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B2B vs. B2C marketing automation: Is there a difference?

B2B vs. B2C marketing automation: Is there a difference?

Over recent years, marketing automation software has emerged as a leading light for businesses hoping to to engage customers, boost lead generation and increase sales. For all of these benefits though, there’s still plenty of confusion out there as to how automation tools should work as part of an overall marketing strategy.

While it’s true that there are a few facets of automation software that can benefit businesses of every size and in every industry (such as customer segmentation), it’s vital to remember that each company’s strategy for automated content will be slightly different.

One of the biggest factors in determining the best automation tools and approach for a specific business is the audience it’s addressing. Are you talking directly to consumers, or to other businesses?

This is a major distinction, as the best ways for B2B and B2C organisations to use a marketing automation platform can differ significantly. Let’s take a closer look at five of the most important distinctions between the two approaches.

The best ways for B2B and B2C organisations to use a marketing automation platform can differ significantly.

1. Goals and objectives

Before we get into the nitty gritty of how B2B and B2C businesses use marketing automation tools, it’s a good idea to look at why they’re using them – the purpose of automated content in general.

This purpose should be based on the overarching goals and objectives of your content marketing strategy, These are defined as:

  • Goals: Tangible actions you want users to take on your website or social media pages
  • Objectives: Broader aims of your strategy, such as increasing traffic or establishing thought leadership in a particular industry

Marketing automation software can be a great tool for achieving these goals and objectives, and by clearly defining them, it’s much easier to see where B2B and B2C companies will differ in their approach to automated emails, social media posts and other forms of content.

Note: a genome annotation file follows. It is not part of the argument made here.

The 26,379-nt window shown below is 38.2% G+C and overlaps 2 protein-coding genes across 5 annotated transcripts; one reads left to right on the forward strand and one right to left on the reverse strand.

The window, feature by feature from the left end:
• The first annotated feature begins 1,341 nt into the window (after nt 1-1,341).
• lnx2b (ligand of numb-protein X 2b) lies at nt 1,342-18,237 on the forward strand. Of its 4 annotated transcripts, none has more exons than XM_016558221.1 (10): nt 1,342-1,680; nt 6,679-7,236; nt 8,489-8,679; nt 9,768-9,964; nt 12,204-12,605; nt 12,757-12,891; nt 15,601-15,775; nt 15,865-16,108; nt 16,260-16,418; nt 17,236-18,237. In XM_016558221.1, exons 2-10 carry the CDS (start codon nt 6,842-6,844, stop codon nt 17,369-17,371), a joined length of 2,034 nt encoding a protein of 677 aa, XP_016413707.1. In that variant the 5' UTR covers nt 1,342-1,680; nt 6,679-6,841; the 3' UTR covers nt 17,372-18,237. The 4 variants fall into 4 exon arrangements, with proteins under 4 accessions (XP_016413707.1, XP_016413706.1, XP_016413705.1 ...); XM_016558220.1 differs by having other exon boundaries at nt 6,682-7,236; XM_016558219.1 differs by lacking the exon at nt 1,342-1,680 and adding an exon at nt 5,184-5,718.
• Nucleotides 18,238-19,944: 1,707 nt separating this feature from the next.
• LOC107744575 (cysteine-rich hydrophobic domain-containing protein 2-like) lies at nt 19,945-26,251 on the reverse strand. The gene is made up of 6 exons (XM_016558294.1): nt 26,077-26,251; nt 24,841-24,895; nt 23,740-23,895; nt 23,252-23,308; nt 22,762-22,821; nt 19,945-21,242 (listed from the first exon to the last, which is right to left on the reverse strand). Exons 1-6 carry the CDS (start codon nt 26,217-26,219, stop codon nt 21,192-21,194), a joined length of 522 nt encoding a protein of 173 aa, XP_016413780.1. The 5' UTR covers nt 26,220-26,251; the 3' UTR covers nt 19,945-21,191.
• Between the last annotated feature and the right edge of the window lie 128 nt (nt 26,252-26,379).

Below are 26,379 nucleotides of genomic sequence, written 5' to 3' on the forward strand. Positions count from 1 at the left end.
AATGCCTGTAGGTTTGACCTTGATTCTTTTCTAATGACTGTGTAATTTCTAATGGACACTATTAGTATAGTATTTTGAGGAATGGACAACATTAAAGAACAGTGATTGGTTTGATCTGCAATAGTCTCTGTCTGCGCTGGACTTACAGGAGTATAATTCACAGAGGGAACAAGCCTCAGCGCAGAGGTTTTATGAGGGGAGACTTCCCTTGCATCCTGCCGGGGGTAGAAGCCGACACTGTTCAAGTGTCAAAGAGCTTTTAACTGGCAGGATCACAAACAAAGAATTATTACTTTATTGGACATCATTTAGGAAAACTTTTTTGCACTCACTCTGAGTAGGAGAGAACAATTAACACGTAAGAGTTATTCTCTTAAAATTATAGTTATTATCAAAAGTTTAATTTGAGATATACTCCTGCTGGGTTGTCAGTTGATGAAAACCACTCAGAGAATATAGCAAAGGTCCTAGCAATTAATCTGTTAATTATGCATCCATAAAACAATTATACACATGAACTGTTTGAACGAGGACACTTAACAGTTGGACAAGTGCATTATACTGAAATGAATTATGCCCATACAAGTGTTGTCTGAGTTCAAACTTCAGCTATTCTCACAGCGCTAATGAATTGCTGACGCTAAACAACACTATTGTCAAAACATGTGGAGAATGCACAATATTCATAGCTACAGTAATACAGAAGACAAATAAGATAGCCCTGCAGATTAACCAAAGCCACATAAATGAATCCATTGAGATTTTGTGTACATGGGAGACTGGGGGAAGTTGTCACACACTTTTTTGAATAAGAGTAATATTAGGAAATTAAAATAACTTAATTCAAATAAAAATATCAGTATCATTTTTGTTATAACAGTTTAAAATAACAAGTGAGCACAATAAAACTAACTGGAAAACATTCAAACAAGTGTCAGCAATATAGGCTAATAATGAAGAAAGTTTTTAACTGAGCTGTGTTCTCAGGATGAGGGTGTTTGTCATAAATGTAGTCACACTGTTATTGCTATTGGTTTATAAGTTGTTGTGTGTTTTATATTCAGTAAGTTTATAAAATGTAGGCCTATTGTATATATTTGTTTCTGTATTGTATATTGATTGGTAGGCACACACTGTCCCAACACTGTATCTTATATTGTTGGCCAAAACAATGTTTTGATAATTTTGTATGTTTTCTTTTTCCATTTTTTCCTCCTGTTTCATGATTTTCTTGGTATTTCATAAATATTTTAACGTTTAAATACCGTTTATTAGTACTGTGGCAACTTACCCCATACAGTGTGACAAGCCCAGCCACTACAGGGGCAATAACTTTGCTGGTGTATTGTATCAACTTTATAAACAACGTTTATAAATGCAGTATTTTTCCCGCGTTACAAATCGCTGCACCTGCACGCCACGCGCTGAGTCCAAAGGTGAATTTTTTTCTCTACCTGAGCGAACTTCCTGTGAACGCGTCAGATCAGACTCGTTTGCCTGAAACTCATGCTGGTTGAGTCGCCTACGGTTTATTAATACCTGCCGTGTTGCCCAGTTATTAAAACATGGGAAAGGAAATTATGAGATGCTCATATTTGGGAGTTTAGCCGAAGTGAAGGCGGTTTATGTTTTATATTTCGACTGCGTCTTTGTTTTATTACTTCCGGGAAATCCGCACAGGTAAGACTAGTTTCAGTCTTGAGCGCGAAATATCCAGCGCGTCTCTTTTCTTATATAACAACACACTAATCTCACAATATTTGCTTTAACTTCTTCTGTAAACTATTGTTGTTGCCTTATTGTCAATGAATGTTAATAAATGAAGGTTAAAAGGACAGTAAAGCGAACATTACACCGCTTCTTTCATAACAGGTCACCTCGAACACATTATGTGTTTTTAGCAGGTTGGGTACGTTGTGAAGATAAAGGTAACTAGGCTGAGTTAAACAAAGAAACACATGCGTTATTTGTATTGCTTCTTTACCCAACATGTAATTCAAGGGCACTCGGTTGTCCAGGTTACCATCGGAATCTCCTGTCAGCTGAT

Goals and objectives for B2B and B2C automation

For example, B2B businesses will want to focus on lead generation and keeping potential customers engaged through a longer sales cycle, whereas B2C companies without the same sort of sales process will simply want to build their brand and increase traffic.

These different sets of goals and objectives will in turn affect the best tactics for a particular company. Understanding which approaches (including types of automated content, channels to target, and data to use) are best for either B2B or B2C is therefore a great start in identifying mistakes to avoid when using marketing automation software.

2. Types of content

The first major difference between automated marketing strategies for B2B and B2C organisations that we’ll look at is the type of content that gets automated.

A great way to think about this is by returning to the ever-vital sales funnel, and looking at where the customers of B2B and B2C businesses typically fall within it.

Sales-funnel

Content for B2B marketing automation

For B2B automated marketing campaigns, it’s likely that most consumers are starting right at the top of the funnel and slowly working their way through to interest and eventually action. Accordingly, it’s important to create a variety of content that fits each stage of the process.

For example, thought-leadership content such as in-depth blogs that don’t focus too much on selling a particular product work incredibly well at the top of the funnel when distributed via automated email marketing. As a lead moves down the funnel – say, after signing up for a free email or downloading a gated whitepaper – customer segmentation within automation software makes it possible to start delivering slightly more ‘salesy’ content that starts linking your organisation’s product or service to a particular problem.

The success of this content marketing strategy comes down to the fact that a lead is carefully nurtured at each stage of the funnel, giving you the very best chance of turning interest into desire, and eventually, a sale.

Content for B2C marketing automation

On the other side of the coin, B2C businesses aren’t blessed with such a long sales cycle. In fact, a visitor to your website may only be sitting in the top of the funnel for a few minutes before leaving, necessitating a much more immediate effort to grab a customer’s attention and try to convert that into a purchase. This is where personalisation comes into play, particularly on websites (with recommended products) and via email marketing (offering discounts or special deals). As a result, the best types of automation software for B2C organisations need to integrate with existing platforms that they already use, such as Shopify for eCommerce websites.

Of course, understanding which type of content is best for B2B or B2C automation is only the beginning. There’s no point sending out dozens of automated emails to certain groups of customers if the content doesn’t match up with the overarching brand identity that you’re trying to build.